We should all be driving Toyotas. Cars that are manufactured locally, straightforward to service with established service centres, basic in design, reliable and comfortable. Toyotas.
But we don’t.
We are wooed by motoring journalists that have particular preferences and that bring to life the finer points of differentiation. Brands push their unique features to the point where we are not buying cars, but we are defining ourselves.
In the process we lose a bit of objectivity at times. We write off certain brands due to past showings in performance tests, road tests, shootouts and long term tests. We become Merc people, Volvo people, Daihatsu people, Spur people.
Family man’s core needs
Good fences make for good neighbours. Having three lively children under the age of seven, there is always one out of reach of the driver or co-driver. So we decided that it had to be a seven-seater. This way, a fence can be erected to make the neighbours live peaceably through the Karoo. (It works!)
In my mind proper use of excess available power together with solid handling and braking in all conditions are probably more important than eight airbags. In addition, I wanted good service and a known and reputable drivetrain
Finally, I also needed something for the daddy. Yes, I decided that I was not going to turn a blind eye to my needs. No, daddy was short a bit of fun and excitement and the car needed to contribute in order to earn its keep! The answer was a B9 Tribeca at a great price.
Power comes through Subaru’s H6 boxer engine via a five-speed tiptronic 'box through their Symmetrical All Wheel drive system. The standard engine delivers 180 kW and 297 Nm of torque.
So on paper, that looks okay. But in real life, it is better. Much better. You see, what the figures do not mention is the delight that this boxer brings. She red lines at 7 000 r/min, with a howl, nay a squeal, starting at 5 000+ that is completely addictive. Zero vibration.
Its low centre of gravity translates into precise handling that, as a previous SUV owner, boggles the mind. All the parts work together in a brilliant way, and the one overriding message that is sent to the driver at all times is: “This is what engineering is all about!” Oh yes.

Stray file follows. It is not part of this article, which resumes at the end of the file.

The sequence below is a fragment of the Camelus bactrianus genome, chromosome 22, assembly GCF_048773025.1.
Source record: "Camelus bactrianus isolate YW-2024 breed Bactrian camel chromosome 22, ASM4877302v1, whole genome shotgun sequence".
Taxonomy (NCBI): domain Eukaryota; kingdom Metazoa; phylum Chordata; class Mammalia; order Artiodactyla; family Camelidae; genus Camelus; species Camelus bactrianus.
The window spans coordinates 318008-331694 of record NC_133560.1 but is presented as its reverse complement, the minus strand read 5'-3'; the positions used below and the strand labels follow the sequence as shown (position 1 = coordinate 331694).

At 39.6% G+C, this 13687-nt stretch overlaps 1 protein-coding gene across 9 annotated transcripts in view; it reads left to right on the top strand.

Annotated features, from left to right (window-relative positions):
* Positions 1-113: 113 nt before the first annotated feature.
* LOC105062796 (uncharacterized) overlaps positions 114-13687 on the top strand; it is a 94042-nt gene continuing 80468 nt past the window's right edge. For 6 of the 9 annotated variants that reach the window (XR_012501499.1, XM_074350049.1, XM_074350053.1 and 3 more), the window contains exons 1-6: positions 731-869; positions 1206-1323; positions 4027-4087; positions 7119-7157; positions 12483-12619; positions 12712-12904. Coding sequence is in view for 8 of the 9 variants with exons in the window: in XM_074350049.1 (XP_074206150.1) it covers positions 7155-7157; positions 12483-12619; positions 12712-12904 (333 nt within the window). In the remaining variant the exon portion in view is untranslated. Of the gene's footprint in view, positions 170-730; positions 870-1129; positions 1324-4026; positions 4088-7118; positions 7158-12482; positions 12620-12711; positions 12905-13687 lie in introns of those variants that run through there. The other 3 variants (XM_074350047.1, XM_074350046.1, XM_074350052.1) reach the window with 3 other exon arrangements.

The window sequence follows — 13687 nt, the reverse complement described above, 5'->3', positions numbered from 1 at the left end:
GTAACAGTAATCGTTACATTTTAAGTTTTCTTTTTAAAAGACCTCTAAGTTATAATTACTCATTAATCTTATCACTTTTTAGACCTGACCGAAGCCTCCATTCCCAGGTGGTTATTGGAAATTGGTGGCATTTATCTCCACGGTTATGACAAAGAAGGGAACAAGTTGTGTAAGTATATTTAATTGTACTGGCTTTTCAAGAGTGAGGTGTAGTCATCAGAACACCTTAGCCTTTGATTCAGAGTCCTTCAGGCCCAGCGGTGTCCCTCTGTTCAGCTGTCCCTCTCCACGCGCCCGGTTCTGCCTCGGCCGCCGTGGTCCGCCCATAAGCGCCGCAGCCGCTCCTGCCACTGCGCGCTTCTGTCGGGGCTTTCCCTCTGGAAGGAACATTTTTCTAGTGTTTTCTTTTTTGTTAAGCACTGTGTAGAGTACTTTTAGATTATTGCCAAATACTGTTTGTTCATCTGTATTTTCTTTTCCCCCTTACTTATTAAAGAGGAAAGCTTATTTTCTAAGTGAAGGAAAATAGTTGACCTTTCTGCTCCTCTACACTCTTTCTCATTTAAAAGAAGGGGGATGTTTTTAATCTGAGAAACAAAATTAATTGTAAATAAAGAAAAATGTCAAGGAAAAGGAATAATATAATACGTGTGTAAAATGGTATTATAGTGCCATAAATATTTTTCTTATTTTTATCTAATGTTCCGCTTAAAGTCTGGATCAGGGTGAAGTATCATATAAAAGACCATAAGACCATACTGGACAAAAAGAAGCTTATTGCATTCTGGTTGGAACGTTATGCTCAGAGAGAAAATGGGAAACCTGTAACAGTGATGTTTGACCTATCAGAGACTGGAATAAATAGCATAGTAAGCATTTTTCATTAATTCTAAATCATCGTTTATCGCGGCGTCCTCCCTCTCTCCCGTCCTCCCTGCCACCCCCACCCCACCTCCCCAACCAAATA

Inside, it is a good environment for all. The third row of seats is for the young ones and JP Duminy. Folded down into the floor, the loading bay gobbles up the QEII. Passenger position in the middle is comfortable, with loads of headroom as well as a seating position with adjustable tilt.
The front reveals an interesting sculpted dashboard with sufficient comforts for all. Touch quality is not Ingolstadt, but it is not Detroit / Seoul either. It has a wonderful aircon, with vents and controls for all rows of seats. This is really impressive and it cools a lot of air in no time.
The six CD frontloading changer with MP3 functionality provides good sound, with even a standard subwoofer in the back. Other standard features include 4(!) 12V DC power-points, an auxiliary input into the stereo, leather seats, a sunroof and electrical seats. So in all, it comes fully loaded with goodies that the German brands would charge a fortune for.
Driving it: On and off road
Subaru has always prided itself in the fact that all their cars are all-wheel drive. Let me state plainly that this system is incredible.
Case in point is my GPS taking me on some of the worst roads known to man in the name of saving mileage on our recent trip down to the coast. (Whitlesea anyone? Google it.) So, there I am, with my fully loaded trailer, three kids, lovely wife travelling up a gravel mountain “pass” when another 4X4 approaches.
“How did you get this far in... what is that?” the man asked as I waved him down, getting more and more nervous as the “road” turned into a 4x4 course. Did I mention we were on the way to the coast? Don’t ask.
“Unless you want to sleep on that mountain, you will have to turn around.”
Great was his amazement when I told him that his suggestion would be impossible as I had a fully loaded road trailer behind me! The now single file road would not allow for a U-turn. So he and his partner helped me and my longsuffering wife in unhitching the trailer, doing a 20-point turn at the edge of the cliff, and hitching it again.
As a final point, service from Subaru is, in a word, impeccable.
Subaru’s WRC technology has always translated well into their road cars. The B9 Tribeca is no different. The engineering is really a joy and the whole ownership experience, together with the practical value of this vehicle has blown me away. Dad box ticked.
Strengths: Engineering, comfort, practicality, service etc, etc.
Weaknesses: Normal mode of gearbox